Trump offers Detroit native Ben Carson HUD post
Donald Trump has offered former political rival and Detroit native Ben Carson the job of housing secretary.
Carson, 65, is a retired neurosurgeon who sought the 2016 Republican presidential nomination before becoming an informal adviser to Trump. He’s never held elected office. Two people familiar with the matter confirmed that Trump had offered Carson the job, after Carson said Tuesday on Fox News that it was one of several options he would consider over the Thanksgiving holiday.
“I feel that I can make a significant contribution particularly to making our inner cities great for everyone,” Carson said in a Facebook posting, adding that “an announcement is forthcoming about my role.”
Trump is in Florida for Thanksgiving as he and his team work to fill thousands of administration jobs before his January inauguration. He has already announced his choices for national security adviser, attorney general, and CIA director, while other major posts including secretaries of state, defense and the Treasury remain unfilled.
Carson said Tuesday on Fox News that “our inner cities are in terrible shape and they definitely need some real attention,” noting he’d grown up in one as a native of Detroit. Before running for president, he was a famed motivational speaker and writer.
HUD’s self-described mission is “to create strong, sustainable, inclusive communities and quality affordable homes for all.” Trump’s nominee for the housing post also will require confirmation by the Republican-controlled Senate and would succeed Julian Castro, the former mayor of San Antonio.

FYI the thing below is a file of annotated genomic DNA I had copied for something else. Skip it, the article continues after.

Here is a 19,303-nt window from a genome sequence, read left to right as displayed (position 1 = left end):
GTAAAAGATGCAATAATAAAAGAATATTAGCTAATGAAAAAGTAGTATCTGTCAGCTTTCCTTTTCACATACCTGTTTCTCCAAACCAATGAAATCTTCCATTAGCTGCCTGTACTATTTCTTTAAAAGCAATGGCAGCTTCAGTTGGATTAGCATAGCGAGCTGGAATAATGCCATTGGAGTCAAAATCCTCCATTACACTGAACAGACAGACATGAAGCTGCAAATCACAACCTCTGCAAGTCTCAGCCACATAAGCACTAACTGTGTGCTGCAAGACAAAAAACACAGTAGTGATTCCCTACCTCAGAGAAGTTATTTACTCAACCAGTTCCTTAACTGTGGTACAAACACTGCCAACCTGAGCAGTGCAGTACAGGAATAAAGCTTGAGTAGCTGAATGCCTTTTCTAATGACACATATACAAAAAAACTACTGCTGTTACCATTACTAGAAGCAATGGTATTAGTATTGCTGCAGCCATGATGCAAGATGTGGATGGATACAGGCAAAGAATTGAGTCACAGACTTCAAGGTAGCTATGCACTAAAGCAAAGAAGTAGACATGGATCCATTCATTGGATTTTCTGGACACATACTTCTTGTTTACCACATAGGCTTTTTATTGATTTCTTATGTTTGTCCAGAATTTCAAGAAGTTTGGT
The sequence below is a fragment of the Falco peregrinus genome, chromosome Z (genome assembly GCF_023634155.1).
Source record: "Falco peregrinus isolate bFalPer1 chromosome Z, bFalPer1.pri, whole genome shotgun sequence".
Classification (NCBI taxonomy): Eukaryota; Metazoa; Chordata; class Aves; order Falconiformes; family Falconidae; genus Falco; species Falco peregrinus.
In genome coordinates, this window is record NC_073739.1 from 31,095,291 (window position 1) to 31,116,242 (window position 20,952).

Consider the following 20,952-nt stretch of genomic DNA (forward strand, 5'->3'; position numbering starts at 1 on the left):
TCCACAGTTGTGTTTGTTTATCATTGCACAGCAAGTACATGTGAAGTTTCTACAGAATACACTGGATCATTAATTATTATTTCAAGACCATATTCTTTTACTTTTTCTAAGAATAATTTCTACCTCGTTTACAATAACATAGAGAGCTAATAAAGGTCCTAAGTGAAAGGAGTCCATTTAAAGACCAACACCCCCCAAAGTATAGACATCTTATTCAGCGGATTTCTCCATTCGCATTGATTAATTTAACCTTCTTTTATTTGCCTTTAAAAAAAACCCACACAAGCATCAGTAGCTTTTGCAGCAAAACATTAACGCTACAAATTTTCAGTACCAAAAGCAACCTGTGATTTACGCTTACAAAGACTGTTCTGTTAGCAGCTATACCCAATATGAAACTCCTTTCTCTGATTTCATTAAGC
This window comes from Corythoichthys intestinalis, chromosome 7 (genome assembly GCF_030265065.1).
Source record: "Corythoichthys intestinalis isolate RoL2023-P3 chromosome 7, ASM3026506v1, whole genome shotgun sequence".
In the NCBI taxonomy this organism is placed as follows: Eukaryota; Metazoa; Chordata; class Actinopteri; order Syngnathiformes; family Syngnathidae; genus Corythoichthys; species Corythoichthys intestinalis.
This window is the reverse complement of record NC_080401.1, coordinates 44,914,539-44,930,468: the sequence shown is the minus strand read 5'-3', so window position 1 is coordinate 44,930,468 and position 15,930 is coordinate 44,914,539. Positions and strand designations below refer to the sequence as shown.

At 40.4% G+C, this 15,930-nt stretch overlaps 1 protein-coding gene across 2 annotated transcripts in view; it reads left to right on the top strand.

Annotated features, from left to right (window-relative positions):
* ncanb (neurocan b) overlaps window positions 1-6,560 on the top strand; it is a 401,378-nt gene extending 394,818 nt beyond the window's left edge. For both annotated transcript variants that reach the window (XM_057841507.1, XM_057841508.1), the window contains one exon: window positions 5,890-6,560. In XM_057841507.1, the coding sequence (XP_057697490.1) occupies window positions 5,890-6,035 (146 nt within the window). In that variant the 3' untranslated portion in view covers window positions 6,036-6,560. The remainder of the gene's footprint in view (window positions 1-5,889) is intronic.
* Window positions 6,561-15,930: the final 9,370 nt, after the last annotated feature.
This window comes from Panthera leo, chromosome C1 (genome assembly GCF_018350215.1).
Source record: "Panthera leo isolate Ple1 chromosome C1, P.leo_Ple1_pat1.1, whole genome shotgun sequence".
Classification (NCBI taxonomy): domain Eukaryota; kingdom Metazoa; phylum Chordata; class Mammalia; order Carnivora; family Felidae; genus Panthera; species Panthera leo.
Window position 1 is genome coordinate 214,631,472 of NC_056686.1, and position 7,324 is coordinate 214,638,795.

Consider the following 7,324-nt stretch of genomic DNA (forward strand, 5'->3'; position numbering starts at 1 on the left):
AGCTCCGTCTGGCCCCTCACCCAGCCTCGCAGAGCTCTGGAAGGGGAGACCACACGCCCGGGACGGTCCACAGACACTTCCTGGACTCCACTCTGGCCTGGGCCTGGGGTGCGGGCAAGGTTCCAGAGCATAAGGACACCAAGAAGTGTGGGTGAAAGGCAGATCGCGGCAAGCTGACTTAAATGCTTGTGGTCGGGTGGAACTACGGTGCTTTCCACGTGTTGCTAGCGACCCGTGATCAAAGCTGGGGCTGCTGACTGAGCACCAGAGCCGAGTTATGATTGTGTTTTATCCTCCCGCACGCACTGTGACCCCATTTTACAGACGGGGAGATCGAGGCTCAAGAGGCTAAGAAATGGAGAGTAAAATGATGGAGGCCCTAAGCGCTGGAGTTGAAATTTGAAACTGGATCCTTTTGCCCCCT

Raised by a single mother, Carson attended Yale University, where classmates said he was quiet and religious despite the turbulent times at the school.
Carson rose to national prominence for the successful 1987 separation of twins conjoined at the head at the John Hopkins Hospital, and his memoir, “Gifted Hands: The Ben Carson Story,” became a movie starring Cuba Gooding Jr.
Long a Democrat despite his vote for President Ronald Reagan, Carson became a conservative hero when he criticized Obama to his face at the 2013 National Prayer Breakfast.
During his campaign, the soft-spoken Carson faced questions over the accuracy of some parts of his biography, particularly his account of a knife attack on a friend that was stopped by the boy’s belt buckle.
Trump during the campaign compared Carson’s “pathological temper” to a permanent disposition like child molesting. “You don’t cure these people,” Trump said on CNN. “You don’t cure a child molester.”
The Department of Housing and Urban Development could play an important role in Trump’s administration, after the Republican president-elect repeatedly pledged in his campaign to address problems plaguing inner-city minority communities. Most of the agency’s annual budget of over $37 billion goes to rental and homeless assistance programs across the country.
Policy changes at the agency could have ripple effects across the housing market. Carson could, for instance, roll back Obama administration initiatives that mandated a tenant’s criminal history not be a factor in housing, or put new restrictions on how long the federal government offers housing assistance. The department’s block-grant programs to underwrite construction of new housing and infrastructure could appeal to Trump, whose family fortune derives from his real estate business.
Carson would also have to grapple with the aftermath of a massive data breach discovered in September that potentially exposed the personal information of more than 425,000 public housing residents. Identifying data, including Social Security numbers and dates of birth, were inadvertently made publicly available on the agency’s website.